, Volume 1, Issue 4, pp 382-387

Is cross-modal integration of emotional expressions independent of attentional resources?

Abstract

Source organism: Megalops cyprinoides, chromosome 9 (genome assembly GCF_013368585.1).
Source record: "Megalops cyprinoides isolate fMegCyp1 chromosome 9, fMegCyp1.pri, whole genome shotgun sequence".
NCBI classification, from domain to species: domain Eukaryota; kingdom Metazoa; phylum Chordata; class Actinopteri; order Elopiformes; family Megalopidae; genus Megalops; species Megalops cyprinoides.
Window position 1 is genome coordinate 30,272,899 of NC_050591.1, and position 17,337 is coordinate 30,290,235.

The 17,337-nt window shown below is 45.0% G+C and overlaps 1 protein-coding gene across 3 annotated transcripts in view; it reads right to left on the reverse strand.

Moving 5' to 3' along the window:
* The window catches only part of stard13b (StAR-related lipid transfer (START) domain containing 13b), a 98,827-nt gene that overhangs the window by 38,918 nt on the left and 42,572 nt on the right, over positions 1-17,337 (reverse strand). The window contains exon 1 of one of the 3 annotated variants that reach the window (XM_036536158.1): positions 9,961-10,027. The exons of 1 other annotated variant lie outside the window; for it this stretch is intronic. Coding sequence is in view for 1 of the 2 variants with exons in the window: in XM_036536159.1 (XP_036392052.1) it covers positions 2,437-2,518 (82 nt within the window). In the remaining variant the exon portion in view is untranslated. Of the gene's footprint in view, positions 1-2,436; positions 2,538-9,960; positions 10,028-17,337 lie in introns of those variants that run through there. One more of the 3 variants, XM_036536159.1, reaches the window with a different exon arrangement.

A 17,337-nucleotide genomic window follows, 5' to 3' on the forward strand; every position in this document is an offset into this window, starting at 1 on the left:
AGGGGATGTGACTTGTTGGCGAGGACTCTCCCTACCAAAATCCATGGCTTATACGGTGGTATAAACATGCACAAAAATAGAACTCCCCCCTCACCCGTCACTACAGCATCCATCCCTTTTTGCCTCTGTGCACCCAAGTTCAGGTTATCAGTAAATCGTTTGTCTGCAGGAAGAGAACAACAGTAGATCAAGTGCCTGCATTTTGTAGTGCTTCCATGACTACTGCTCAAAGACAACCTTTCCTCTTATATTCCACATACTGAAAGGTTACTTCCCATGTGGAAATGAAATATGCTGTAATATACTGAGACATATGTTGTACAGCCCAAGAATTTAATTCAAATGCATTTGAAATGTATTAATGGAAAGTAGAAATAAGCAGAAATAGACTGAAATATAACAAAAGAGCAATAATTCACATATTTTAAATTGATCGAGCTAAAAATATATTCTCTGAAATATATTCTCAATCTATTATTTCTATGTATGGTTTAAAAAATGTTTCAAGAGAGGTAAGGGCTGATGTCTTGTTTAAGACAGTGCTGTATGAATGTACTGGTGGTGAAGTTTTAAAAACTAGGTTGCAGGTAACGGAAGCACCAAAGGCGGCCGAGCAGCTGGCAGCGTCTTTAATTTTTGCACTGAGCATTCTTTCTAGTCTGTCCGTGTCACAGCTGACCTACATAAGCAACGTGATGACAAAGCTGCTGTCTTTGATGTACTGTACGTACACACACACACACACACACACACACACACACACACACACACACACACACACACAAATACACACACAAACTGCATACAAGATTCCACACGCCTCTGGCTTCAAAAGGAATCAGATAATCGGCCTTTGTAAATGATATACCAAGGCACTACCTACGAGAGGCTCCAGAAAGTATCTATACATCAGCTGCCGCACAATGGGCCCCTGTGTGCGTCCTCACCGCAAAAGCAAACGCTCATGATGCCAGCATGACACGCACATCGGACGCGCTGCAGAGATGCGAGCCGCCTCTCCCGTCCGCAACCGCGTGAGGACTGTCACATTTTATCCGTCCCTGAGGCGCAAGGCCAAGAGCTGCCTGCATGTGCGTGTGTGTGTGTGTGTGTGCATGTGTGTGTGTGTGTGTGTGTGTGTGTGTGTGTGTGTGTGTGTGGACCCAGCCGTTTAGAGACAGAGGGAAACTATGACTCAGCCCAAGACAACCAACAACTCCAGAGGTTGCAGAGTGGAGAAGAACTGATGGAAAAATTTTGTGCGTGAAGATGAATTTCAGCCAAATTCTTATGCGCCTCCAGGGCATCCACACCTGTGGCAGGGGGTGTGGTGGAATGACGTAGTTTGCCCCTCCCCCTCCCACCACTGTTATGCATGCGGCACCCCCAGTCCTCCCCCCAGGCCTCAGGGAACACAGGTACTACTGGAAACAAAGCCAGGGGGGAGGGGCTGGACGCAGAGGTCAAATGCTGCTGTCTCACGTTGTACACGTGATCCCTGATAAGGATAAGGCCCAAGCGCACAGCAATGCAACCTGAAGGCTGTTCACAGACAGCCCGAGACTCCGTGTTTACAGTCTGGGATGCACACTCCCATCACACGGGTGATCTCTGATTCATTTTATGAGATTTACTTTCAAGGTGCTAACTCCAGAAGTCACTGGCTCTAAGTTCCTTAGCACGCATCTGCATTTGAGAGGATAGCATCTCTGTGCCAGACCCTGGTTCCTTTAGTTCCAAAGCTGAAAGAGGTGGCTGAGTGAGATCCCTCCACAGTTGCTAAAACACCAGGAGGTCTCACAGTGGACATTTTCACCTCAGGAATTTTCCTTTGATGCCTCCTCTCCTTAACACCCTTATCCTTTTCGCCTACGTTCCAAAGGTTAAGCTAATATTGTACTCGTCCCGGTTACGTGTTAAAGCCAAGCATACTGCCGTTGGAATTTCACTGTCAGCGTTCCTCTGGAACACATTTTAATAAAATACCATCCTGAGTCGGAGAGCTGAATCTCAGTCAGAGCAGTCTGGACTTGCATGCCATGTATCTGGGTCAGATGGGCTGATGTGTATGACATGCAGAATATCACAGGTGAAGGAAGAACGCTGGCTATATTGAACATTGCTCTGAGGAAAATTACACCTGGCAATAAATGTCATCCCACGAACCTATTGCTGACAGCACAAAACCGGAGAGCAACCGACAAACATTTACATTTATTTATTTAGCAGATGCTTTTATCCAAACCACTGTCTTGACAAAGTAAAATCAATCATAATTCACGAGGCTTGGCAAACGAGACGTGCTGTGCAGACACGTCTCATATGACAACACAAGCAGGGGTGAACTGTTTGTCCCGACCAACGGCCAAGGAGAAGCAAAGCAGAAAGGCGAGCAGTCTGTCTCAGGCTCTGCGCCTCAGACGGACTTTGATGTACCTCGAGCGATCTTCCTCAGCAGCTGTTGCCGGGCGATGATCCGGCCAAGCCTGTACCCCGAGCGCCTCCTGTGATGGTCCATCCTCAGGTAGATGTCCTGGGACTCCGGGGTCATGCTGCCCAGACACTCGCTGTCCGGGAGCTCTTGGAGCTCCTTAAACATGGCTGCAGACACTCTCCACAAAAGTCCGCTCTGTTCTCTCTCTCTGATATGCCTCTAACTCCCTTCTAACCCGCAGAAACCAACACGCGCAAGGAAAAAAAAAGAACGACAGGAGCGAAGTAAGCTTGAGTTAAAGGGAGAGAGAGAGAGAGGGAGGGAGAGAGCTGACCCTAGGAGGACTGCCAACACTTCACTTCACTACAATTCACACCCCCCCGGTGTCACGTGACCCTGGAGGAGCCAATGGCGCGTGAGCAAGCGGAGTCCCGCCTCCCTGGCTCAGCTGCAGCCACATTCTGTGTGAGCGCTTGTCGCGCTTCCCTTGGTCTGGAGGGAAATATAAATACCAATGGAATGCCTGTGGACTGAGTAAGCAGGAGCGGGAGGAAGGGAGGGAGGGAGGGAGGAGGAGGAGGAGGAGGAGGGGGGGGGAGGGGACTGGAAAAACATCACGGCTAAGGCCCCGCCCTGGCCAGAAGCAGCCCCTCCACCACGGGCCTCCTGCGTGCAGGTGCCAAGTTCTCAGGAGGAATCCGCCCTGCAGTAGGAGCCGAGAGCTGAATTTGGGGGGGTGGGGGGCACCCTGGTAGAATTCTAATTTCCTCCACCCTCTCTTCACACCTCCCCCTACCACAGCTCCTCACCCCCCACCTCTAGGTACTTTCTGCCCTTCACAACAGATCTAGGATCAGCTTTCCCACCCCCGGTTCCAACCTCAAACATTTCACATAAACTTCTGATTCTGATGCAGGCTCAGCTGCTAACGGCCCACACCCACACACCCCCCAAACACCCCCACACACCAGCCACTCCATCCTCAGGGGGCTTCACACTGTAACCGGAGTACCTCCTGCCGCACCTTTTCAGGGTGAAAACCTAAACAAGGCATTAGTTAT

In this study, we examined whether integration of visual and auditory information about emotions requires limited attentional resources. Subjects judged whether a voice expressed happiness or fear, while trying to ignore a concurrently presented static facial expression. As an additional task, the subjects had to add two numbers together rapidly (Experiment 1), count the occurrences of a target digit in a rapid serial visual presentation (Experiment 2), or judge the pitch of a tone as high or low (Experiment 3). The visible face had an impact on judgments of the emotion of the heard voice in all the experiments. This cross-modal effect was independent of whether or not the subjects performed a demanding additional task. This suggests that integration of visual and auditory information about emotions may be a mandatory process, unconstrained by attentional resources.